Transporting CO2 usually costs $4/ton/100km in a pipeline (model here). But CO2 is a strange gas to compress (note here). CO2 pipelines run above 100-bar, where CO2 becomes super-critical and behaves more like a liquid (e.g., it can be pumped). CO2 can also be liquefied 80% more easily than other gases, for a cost of $15/ton, merely by pressurizing it above 5.2-bar then chilling to -40C (model here). This opens up the possibility of trucking small-scale CO2 for c$17/ton per 100-miles (note here, model here). Similarly, seaborne transport of CO2 costs $8/ton/1,000-miles (model here), and this also opens up a possibility for the LNG industry to ship LNG out, CO2 back (note here). Ships could also capture their own CO2 with onboard CCS for $100/ton (note here).

CO2 disposal requires injecting CO2 into disposal wells at 60-120 bar of pressure. Our base case cost is $20/ton, but can vary from $5-50/ton (model here) and there can be risks (data here). CO2-EOR can re-coup costs of sequestration with an oil price around $50/bbl (note here, model here) and in the past we had hoped this would also drive a subsequent wave of low-carbon production via shale-EOR (note here).

CO2 utilization aims to make valuable use of the CO2 molecules rather than simply pumping them into the ground. Enhancing the concentration of CO2 in greenhouses can improve agricultural yields by c30% (note here). Some chemical pathways use CO2 directly, making methanol, formaldehyde and polyurethanes. The CO2 molecule can also be electrolysed to produce other feedstocks, but costs are c$800/ton (model here). CO2 utilization for curing cement industry is being explored by Solidia and CarbonCure. Other CO2 utilization companies are screened here. The challenge in all of these niches is scaling up to absorb GTpa-scale CO2 within MTpa-scale supply chains.

Direct air capture is a frontier for CCS that aims to absorb CO2, not from an exhaust gas with 4-40% concentration, but from the atmosphere, with 0.04% concentration. On the one hand, this is obviously more thermodynamically demanding, as dictated by the entropy of mixing, but on the other hand, the minimum theoretical energy for DAC is only 140kWh/ton, and the world has simply not invented a process yet that is more than 5-10% thermodynamically efficient. We have modeled solutions from Carbon Engineering at c$300/ton and from Climeworks at c$1,000/ton. Our DAC cost model is here.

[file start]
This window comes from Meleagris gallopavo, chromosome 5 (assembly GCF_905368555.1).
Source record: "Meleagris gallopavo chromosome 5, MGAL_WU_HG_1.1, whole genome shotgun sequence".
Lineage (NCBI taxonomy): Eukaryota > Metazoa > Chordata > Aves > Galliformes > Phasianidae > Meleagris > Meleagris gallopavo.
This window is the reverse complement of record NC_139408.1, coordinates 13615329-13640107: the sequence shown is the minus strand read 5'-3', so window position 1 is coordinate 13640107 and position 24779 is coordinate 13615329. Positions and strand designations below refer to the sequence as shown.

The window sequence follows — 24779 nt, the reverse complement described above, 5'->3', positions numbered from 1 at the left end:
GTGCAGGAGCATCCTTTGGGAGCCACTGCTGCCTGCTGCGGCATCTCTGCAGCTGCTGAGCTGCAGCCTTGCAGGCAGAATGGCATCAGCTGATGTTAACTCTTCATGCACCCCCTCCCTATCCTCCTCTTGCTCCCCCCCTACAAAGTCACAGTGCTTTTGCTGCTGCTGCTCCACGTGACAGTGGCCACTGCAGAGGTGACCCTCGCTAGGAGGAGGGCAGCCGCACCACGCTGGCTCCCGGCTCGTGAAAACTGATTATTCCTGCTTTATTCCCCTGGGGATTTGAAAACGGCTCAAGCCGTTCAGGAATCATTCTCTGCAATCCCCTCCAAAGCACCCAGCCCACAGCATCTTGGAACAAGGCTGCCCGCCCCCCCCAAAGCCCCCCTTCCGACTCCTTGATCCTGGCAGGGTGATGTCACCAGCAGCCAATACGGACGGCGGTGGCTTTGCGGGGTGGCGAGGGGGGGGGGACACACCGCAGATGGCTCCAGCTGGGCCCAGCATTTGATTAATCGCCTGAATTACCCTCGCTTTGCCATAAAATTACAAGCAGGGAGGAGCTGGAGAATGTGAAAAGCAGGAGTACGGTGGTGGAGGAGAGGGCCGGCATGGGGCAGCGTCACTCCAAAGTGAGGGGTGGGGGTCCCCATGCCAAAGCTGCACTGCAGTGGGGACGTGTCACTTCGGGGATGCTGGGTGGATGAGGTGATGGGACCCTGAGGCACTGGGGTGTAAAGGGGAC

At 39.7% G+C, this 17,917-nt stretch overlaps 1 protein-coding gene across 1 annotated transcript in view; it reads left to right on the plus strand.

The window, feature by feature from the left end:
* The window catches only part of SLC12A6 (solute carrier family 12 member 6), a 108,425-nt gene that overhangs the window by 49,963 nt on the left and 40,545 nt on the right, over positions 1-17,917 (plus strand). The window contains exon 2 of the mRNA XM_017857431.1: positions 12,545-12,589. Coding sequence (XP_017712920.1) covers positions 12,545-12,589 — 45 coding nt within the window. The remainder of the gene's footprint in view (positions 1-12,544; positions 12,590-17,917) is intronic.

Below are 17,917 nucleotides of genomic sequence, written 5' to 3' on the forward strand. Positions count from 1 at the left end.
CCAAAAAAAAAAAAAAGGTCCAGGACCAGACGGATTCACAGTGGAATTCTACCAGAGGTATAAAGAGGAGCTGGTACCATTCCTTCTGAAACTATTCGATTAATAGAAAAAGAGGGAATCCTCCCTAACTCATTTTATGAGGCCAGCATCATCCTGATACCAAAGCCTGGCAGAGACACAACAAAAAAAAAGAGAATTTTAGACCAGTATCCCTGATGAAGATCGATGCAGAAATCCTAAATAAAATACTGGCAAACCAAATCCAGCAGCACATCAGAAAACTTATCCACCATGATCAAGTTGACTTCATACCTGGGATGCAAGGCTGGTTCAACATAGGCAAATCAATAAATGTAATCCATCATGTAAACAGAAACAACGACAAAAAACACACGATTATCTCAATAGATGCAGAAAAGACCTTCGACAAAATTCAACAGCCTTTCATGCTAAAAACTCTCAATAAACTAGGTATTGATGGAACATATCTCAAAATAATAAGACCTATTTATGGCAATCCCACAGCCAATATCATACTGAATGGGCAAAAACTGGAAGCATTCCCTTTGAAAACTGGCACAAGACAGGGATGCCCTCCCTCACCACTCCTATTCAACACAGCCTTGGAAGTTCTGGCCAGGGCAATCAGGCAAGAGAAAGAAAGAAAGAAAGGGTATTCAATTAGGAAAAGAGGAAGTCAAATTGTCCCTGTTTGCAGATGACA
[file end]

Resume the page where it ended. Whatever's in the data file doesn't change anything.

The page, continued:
Membranes. Next-generation membranes could separate 95% of the CO2 in a flue gas, into 95% pure permeate, for a cost of $20/ton and an energy penalty below 10%, which exceeds the best amines (note here). But today’s costs are higher, especially for pipeline grade CO2 at 99% purity (model here). A CCS membrane leader is MTR (screened here).

Metal organic frameworks are a novel class of materials with high porosity and exceptional tunability, which could become a CCS game-changer, but cannot yet be de-risked (note here). We have screened companies such as Svante in our work.

Cryogenics. The costs to separate the 20% oxygen fraction from air in a cryogenic air separation unit average $100/ton using 300kWh/ton of electricity (model here). If you have a concentrated CO2 stream (e.g., 10-40%) then cryogenics may be an option.

Some summary charts, workings and data-points from our carbon capture and storage research are aggregated in this data-file. All of our broader CCS research is summarized on our CCS category pages.

CarbonCure: concrete breakthrough?

CarbonCure technology review

CarbonCure injects CO2 into concrete during the mixing process, where it mineralizes to form CaCO3. The resultant product is up to 20% stronger and can most likely save 4-6% of the CO2 intensity of finished concrete.

Total CO2 abatement has recently been running at 60kTpa, across 300 customers, with a long-term aspiration to abate as much as 500MTpa potentially.

The technology scores OK on the TSE patent framework, although some question-marks are explored in the data-file, especially around the specific solutions discussed in the patents.